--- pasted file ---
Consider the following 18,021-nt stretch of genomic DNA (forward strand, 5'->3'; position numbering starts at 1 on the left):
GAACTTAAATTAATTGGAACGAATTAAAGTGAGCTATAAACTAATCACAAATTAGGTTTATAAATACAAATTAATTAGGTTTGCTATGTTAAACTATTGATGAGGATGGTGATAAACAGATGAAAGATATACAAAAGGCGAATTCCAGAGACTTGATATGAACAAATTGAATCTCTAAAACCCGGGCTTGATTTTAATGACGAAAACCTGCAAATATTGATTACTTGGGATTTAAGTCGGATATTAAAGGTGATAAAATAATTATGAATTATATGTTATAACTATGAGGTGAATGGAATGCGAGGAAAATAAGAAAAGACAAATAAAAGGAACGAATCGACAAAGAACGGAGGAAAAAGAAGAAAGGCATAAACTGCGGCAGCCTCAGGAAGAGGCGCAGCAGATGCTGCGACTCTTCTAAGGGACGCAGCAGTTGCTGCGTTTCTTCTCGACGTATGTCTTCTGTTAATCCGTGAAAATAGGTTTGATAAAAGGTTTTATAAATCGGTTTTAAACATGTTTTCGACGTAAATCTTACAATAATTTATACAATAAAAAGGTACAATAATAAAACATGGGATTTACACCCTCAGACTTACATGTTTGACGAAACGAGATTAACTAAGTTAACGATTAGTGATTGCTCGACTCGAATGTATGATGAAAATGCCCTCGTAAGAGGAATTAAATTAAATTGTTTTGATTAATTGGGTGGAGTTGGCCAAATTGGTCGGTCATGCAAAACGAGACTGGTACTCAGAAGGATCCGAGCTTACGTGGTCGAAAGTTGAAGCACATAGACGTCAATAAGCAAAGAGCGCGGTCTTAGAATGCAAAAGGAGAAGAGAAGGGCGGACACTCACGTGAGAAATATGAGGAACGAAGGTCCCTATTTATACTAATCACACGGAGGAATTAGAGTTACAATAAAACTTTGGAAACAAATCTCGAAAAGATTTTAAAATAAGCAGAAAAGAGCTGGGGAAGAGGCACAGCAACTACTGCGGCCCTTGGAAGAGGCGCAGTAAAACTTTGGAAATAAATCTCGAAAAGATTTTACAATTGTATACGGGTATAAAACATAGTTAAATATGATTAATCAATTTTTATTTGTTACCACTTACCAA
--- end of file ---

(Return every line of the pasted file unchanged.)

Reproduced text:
Consider the following 18,021-nt stretch of genomic DNA (forward strand, 5'->3'; position numbering starts at 1 on the left):
GAACTTAAATTAATTGGAACGAATTAAAGTGAGCTATAAACTAATCACAAATTAGGTTTATAAATACAAATTAATTAGGTTTGCTATGTTAAACTATTGATGAGGATGGTGATAAACAGATGAAAGATATACAAAAGGCGAATTCCAGAGACTTGATATGAACAAATTGAATCTCTAAAACCCGGGCTTGATTTTAATGACGAAAACCTGCAAATATTGATTACTTGGGATTTAAGTCGGATATTAAAGGTGATAAAATAATTATGAATTATATGTTATAACTATGAGGTGAATGGAATGCGAGGAAAATAAGAAAAGACAAATAAAAGGAACGAATCGACAAAGAACGGAGGAAAAAGAAGAAAGGCATAAACTGCGGCAGCCTCAGGAAGAGGCGCAGCAGATGCTGCGACTCTTCTAAGGGACGCAGCAGTTGCTGCGTTTCTTCTCGACGTATGTCTTCTGTTAATCCGTGAAAATAGGTTTGATAAAAGGTTTTATAAATCGGTTTTAAACATGTTTTCGACGTAAATCTTACAATAATTTATACAATAAAAAGGTACAATAATAAAACATGGGATTTACACCCTCAGACTTACATGTTTGACGAAACGAGATTAACTAAGTTAACGATTAGTGATTGCTCGACTCGAATGTATGATGAAAATGCCCTCGTAAGAGGAATTAAATTAAATTGTTTTGATTAATTGGGTGGAGTTGGCCAAATTGGTCGGTCATGCAAAACGAGACTGGTACTCAGAAGGATCCGAGCTTACGTGGTCGAAAGTTGAAGCACATAGACGTCAATAAGCAAAGAGCGCGGTCTTAGAATGCAAAAGGAGAAGAGAAGGGCGGACACTCACGTGAGAAATATGAGGAACGAAGGTCCCTATTTATACTAATCACACGGAGGAATTAGAGTTACAATAAAACTTTGGAAACAAATCTCGAAAAGATTTTAAAATAAGCAGAAAAGAGCTGGGGAAGAGGCACAGCAACTACTGCGGCCCTTGGAAGAGGCGCAGTAAAACTTTGGAAATAAATCTCGAAAAGATTTTACAATTGTATACGGGTATAAAACATAGTTAAATATGATTAATCAATTTTTATTTGTTACCACTTACCAA